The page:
Research Papers: Heat Transfer Enhancement

Heat Transfer Implications of Acoustic Resonances in Turbine Internal Cooling Channels

[+] Author and Article Information
C. Selcan

Turbomachinery and Heat Transfer Laboratory,
Faculty of Aerospace Engineering,
Technion-Israel Institute of Technology,
Technion City,
Haifa 32000, Israel
e-mail: selcacfv@t2.technion.ac.il

B. Cukurel

Turbomachinery and Heat Transfer Laboratory,
Faculty of Aerospace Engineering,
Technion-Israel Institute of Technology,
Technion City,
Haifa 32000, Israel
e-mail: beni@cukurel.org

J. Shashank

Turbomachinery and Heat Transfer Laboratory,
Faculty of Aerospace Engineering,
Technion-Israel Institute of Technology,
Technion City,
Haifa 32000, Israel
e-mail: judah@tx.technion.ac.il

1Corresponding author.

Contributed by the Heat Transfer Division of ASME for publication in the JOURNAL OF HEAT TRANSFER. Manuscript received January 15, 2015; final manuscript received December 21, 2015; published online February 3, 2016. Assoc. Editor: Jim A. Liburdy.

J. Heat Transfer 138(5), 051902 (Feb 03, 2016) (13 pages) Paper No: HT-15-1035; doi: 10.1115/1.4032331 History: Received January 15, 2015; Revised December 21, 2015

In an attempt to investigate the acoustic resonance effect of serpentine passages on internal convection heat transfer, the present work examines a typical high pressure turbine (HPT) blade internal cooling system, based on the geometry of the NASA E3 engine. In order to identify the associated dominant acoustic characteristics, a numerical finite-element method (FEM) simulation (two-step frequency domain analysis) is conducted to solve the Helmholtz equation with and without source terms. Mode shapes of the relevant identified eigenfrequencies (in the 0–20 kHz range) are studied with respect to induced standing sound wave patterns and the local node/antinode distributions. It is observed that despite the complexity of engine geometries, the predominant resonance behavior can be modeled by a same-ended straight duct. Therefore, capturing the physics observed in a generic geometry, the heat transfer ramifications are experimentally investigated in a scaled wind tunnel facility at a representative resonance condition. Focusing on the straight cooling channel's longitudinal eigenmode in the presence of an isolated rib element, the impact of standing sound waves on convective heat transfer and aerodynamic losses are demonstrated by liquid crystal thermometry, local static pressure and sound level measurements. The findings indicate a pronounced heat transfer influence in the rib wake separation region, without a higher pressure drop penalty. This highlights the potential of modulating the aerothermal performance of the system via acoustic resonance mode excitations.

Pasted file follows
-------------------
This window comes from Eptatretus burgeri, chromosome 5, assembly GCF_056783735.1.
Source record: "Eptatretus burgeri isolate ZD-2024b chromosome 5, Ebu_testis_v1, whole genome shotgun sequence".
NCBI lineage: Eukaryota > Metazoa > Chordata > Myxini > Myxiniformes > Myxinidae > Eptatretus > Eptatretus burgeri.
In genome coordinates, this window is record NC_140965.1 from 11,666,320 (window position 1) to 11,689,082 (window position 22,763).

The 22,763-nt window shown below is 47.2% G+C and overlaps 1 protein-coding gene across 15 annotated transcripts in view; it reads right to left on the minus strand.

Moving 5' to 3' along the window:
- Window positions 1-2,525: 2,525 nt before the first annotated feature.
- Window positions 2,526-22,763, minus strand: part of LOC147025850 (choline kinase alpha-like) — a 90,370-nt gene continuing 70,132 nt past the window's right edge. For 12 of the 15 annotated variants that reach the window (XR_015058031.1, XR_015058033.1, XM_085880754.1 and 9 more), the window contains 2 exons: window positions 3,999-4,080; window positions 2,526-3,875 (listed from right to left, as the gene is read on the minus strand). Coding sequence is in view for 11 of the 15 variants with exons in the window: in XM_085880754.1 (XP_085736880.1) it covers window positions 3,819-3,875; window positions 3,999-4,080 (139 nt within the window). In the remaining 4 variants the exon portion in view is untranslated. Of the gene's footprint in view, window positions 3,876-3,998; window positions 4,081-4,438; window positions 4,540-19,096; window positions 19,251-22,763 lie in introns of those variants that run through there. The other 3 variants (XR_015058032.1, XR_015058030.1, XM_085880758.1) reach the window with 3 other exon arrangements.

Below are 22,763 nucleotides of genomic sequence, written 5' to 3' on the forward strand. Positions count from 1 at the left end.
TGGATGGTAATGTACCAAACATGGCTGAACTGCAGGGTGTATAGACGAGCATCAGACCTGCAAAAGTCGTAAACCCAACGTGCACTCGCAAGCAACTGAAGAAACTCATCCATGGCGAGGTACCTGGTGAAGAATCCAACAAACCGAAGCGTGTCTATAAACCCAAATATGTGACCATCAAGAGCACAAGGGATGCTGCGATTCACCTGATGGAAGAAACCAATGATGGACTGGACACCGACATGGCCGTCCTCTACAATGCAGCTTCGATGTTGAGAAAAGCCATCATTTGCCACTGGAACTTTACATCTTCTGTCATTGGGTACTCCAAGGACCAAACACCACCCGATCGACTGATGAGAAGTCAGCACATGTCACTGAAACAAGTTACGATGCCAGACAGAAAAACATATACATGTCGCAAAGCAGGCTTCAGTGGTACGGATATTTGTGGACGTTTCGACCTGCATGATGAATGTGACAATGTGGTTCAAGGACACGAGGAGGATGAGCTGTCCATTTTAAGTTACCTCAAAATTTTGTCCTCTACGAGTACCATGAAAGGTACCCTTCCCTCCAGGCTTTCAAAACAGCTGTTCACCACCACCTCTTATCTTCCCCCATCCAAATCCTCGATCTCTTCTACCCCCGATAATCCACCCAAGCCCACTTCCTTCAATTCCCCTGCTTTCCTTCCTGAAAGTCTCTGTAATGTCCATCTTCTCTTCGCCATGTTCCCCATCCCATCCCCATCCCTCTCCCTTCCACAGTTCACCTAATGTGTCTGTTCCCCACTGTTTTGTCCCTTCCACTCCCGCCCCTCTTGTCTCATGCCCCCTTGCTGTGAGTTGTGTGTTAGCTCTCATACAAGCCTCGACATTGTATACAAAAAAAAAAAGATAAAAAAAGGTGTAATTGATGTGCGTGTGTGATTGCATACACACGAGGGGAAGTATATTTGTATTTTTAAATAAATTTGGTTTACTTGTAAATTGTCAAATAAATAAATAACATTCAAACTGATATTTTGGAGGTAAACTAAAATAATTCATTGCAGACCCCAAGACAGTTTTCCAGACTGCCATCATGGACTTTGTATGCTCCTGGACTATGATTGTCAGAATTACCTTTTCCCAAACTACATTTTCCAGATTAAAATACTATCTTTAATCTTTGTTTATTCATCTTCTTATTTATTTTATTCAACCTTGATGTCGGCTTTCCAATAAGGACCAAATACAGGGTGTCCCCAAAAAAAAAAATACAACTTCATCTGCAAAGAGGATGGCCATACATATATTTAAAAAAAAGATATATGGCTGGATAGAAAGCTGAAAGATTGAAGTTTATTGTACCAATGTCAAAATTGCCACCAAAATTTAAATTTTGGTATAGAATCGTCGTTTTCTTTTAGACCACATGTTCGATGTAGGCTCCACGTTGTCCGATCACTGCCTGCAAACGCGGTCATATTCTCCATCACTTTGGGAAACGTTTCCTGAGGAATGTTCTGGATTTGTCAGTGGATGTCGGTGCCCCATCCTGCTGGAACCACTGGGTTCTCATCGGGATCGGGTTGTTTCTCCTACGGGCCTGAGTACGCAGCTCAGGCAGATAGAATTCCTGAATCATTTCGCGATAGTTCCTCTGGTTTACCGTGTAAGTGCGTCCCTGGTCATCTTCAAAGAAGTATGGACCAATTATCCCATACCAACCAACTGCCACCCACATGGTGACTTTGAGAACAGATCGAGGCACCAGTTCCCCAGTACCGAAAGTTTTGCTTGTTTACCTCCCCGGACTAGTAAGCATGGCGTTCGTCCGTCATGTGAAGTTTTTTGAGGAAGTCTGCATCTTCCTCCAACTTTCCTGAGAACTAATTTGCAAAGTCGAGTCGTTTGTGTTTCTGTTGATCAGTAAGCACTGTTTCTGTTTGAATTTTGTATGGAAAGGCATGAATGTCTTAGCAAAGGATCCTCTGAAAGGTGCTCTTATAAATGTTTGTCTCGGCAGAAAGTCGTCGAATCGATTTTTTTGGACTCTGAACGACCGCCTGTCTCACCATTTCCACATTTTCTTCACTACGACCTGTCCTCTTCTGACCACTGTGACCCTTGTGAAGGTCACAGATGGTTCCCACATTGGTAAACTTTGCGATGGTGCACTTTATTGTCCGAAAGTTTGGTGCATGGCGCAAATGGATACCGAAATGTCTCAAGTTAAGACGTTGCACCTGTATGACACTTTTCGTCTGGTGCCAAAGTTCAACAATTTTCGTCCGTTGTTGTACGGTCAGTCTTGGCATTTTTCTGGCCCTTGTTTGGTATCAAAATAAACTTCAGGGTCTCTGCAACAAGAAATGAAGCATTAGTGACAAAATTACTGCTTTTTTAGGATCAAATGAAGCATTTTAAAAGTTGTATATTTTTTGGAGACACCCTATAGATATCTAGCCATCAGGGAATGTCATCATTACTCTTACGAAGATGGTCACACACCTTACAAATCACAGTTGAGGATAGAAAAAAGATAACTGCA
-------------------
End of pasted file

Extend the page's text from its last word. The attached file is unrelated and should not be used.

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Fig. 1

HPT blade computational domain

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Fig. 2

Schematic of the experimental facility

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Fig. 3

Wind tunnel facility computational domain

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Fig. 4

Illustration of the experimental configuration: (a) side view and (b) top view

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Fig. 5

Forward/aft serpentine transmission loss—HP1:2484; HP2: 4263; HP3: 6725; HP4: 9013; HP5: 12208; HP6: 13649; HP7: 15209 Hz; LP1: 2174; LP2: 4669; LP3: 6343; LP4: 8732; LP5: 10783; LP6: 13568; LP7: 14913 Hz

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Fig. 6

Forward serpentine and LE cavity resonance modes (normalized total acoustic pressure): (a) 2484 Hz, (b) 4263 Hz, (c) 6725 Hz, (d) 9013 Hz, (e) 12,208 Hz, (f) 13,649 Hz, (g) 15,209 Hz, (h) 10,675 Hz, (i) 17,332 Hz, (j) 18,196 Hz, (k) 18,475 Hz, and (l) 20,410 Hz

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Fig. 7

Aft serpentine and TE cavity resonance modes (normalized total acoustic pressure): (a) 2174 Hz, (b) 4669 Hz, (c) 6343 Hz, (d) 8732 Hz, (e) 10,783 Hz, (f) 13,568 Hz, (g) 14,913 Hz, (h) 19,491 Hz, (i) 5588 Hz, (j)10,890 Hz, (k)15,815 Hz, and (l)18,933 Hz

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Fig. 8

Defeatured serpentine (normalized total acoustic pressure) (a) 6725 Hz, (b) 6699 Hz, (c) 6518 Hz, and (d) 6490 Hz

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Fig. 9

Normalized total acoustic pressure at 126 Hz excitation

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Fig. 10

Normalized total acoustic pressure at 167 Hz excitation

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Fig. 11

SPL variation inside the test section

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Fig. 12

Baseline unexcited NuD distribution

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Fig. 13

120 Hz excited NuD distribution

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Fig. 14

120 Hz centerline NuD comparison

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Fig. 15

120 Hz excitation enhancement factor

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Fig. 16

120 Hz excitation NuD running average

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Fig. 17

120 Hz centerline static pressure development



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